Special Classic Taiwan New Wave
Taiwan New Wave: Lives Less Ordinary

Yi Yi (2000)

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Edward Yang’s last film Yi Yi (he passed away in 2007) is considered his magnum opus. A Brighter Summer Day (we still owe you this one) is another remarkable film, however Yi Yi might be considered more accessible for Western audiences. We follow the Jian family’s individual lives, over the course of a year. The opening scene is set at a wedding and the film concludes with a funeral, symbolizing the cycle of life. The film’s storytelling approach doesn’t rely on dramatic plot twists. Instead, it mirrors real life, capturing ordinary moments we all might experience in our lives. Visually, Yang uses long takes and distant shots, deliberately avoiding close-ups and yet this film feels very intimate. This technique invites viewers to become conscious observers and enables us to focus on every detail within the scenes. Yang’s swang song won him the best director prize at the Cannes film festival of 2000. Note: this film will be screened with a 20 minute intermission.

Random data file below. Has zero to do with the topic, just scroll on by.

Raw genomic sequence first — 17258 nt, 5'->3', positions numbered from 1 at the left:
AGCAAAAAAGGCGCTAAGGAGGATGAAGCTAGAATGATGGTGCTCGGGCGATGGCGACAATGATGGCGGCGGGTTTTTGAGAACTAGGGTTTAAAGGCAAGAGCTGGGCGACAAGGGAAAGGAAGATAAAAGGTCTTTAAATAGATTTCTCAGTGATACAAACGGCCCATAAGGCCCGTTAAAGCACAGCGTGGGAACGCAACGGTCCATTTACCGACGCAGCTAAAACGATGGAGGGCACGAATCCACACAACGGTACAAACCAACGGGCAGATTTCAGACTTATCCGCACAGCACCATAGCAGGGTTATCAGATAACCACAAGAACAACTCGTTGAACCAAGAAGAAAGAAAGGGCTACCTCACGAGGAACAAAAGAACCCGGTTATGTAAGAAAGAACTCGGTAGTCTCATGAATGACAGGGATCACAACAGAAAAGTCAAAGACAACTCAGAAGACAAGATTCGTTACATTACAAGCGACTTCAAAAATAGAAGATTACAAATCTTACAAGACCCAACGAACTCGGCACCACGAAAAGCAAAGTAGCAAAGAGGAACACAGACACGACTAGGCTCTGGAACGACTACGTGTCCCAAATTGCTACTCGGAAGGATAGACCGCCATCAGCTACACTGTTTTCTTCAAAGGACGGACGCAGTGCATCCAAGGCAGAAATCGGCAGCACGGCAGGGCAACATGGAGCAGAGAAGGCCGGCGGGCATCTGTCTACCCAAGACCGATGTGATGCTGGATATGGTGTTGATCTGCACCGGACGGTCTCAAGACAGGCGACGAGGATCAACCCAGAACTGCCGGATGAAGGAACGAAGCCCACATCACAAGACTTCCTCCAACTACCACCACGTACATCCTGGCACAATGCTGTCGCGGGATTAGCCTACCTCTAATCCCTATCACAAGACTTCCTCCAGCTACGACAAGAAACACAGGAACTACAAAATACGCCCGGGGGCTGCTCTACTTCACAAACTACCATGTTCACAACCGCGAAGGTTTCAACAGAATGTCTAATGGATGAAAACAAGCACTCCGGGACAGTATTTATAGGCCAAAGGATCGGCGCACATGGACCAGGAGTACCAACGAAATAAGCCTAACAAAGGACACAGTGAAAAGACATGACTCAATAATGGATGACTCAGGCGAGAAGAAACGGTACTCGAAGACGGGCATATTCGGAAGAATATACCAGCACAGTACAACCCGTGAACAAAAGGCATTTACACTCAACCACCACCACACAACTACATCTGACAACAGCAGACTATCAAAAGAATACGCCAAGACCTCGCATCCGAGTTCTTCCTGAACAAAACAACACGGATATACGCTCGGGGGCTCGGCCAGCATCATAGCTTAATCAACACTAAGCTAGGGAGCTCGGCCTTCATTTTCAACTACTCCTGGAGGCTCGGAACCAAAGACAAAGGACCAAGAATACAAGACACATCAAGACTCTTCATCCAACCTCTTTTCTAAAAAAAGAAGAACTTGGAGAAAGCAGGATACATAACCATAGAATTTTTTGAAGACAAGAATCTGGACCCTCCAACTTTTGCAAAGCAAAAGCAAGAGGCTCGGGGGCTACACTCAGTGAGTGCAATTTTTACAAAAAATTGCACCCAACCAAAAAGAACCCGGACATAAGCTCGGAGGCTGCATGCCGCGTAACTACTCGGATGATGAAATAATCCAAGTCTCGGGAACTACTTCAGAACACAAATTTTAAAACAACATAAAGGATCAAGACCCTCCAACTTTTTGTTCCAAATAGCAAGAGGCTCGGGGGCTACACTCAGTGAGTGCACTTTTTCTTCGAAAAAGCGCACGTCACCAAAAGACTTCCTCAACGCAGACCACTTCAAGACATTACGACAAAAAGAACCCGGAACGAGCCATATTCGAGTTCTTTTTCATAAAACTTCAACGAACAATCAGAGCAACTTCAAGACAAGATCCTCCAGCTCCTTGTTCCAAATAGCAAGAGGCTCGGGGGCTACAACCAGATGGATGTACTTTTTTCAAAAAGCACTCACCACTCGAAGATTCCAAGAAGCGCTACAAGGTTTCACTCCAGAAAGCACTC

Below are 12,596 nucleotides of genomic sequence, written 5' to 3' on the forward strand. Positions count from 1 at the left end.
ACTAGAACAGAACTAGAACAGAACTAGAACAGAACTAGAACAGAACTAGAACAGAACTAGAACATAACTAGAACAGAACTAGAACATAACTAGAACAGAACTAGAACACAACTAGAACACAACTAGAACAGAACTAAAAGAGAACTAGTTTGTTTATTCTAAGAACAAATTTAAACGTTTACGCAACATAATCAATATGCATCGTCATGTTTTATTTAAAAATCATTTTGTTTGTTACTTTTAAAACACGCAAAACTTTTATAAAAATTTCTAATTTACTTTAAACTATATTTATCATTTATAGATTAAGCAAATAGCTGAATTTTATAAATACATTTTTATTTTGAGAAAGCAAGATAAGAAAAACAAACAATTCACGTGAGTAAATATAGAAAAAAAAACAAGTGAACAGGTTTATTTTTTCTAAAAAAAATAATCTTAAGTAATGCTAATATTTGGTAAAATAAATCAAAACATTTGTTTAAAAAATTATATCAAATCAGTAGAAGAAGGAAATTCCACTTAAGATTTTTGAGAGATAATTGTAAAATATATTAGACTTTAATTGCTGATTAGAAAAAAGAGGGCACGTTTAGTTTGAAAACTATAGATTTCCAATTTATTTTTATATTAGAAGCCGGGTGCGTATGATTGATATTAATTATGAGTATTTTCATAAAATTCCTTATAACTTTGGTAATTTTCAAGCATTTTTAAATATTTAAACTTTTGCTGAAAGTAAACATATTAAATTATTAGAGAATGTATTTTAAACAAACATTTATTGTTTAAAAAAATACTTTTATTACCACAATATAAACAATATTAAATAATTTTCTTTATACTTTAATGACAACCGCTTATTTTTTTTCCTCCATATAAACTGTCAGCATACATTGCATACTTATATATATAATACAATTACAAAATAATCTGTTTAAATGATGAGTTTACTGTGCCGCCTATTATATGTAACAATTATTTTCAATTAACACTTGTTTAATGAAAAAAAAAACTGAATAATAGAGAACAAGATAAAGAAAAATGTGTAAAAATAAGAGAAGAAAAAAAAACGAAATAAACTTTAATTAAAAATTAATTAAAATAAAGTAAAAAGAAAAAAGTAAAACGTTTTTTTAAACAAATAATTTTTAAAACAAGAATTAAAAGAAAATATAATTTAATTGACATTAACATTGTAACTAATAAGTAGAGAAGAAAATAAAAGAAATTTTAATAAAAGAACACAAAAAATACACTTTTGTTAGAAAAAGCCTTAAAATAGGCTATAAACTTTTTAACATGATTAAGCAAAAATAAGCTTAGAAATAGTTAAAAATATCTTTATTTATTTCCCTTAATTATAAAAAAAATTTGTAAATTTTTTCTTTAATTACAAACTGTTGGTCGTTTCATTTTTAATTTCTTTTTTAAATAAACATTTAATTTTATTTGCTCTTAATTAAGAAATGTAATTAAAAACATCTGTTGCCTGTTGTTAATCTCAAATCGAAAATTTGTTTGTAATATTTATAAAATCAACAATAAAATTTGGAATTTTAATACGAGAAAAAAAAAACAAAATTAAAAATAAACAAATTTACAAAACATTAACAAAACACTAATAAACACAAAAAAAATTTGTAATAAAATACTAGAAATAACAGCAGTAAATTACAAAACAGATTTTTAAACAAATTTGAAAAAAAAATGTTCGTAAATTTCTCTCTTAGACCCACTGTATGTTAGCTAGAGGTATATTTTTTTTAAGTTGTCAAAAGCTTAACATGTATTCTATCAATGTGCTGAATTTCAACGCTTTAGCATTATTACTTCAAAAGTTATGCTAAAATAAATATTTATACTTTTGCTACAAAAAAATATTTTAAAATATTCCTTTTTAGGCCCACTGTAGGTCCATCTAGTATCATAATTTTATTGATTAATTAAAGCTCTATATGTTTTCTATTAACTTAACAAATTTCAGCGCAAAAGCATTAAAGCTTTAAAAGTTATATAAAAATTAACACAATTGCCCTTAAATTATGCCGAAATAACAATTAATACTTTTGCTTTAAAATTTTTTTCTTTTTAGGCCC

Edward Yang
Wu Nien-jen, Issey Ogata, Elaine Jin, Kelly Lee
173 minuten


Each member of a family in Taipei asks hard questions about life’s meaning as they live through everyday quandaries. NJ is morose: his brother owes him money, his mother is in a coma, his wife suffers a spiritual crisis when she finds her life a blank and his business partners make bad decisions.

KINO is proud to present (re)introduce you to nine masterpieces from the Taiwan New Wave. These classics have remained underseen in cinemas, so it’s high time we showcase them on our grandest screen. Featuring films from the first and second wave by Edward Yang, Hou Hsiao-hsien, Ang Lee, Tsai Ming-liang and more. The films of this revolutionary movement in cinema history were artistically innovative, but also in their realistic portrayal of the Taiwanese people. They illustrated societal and economic shifts, much like Italian Neorealism in the 1940s. By capturing their cultural identity, these filmmakers created their own voice and their own national cinema. Trailer: Baris Azman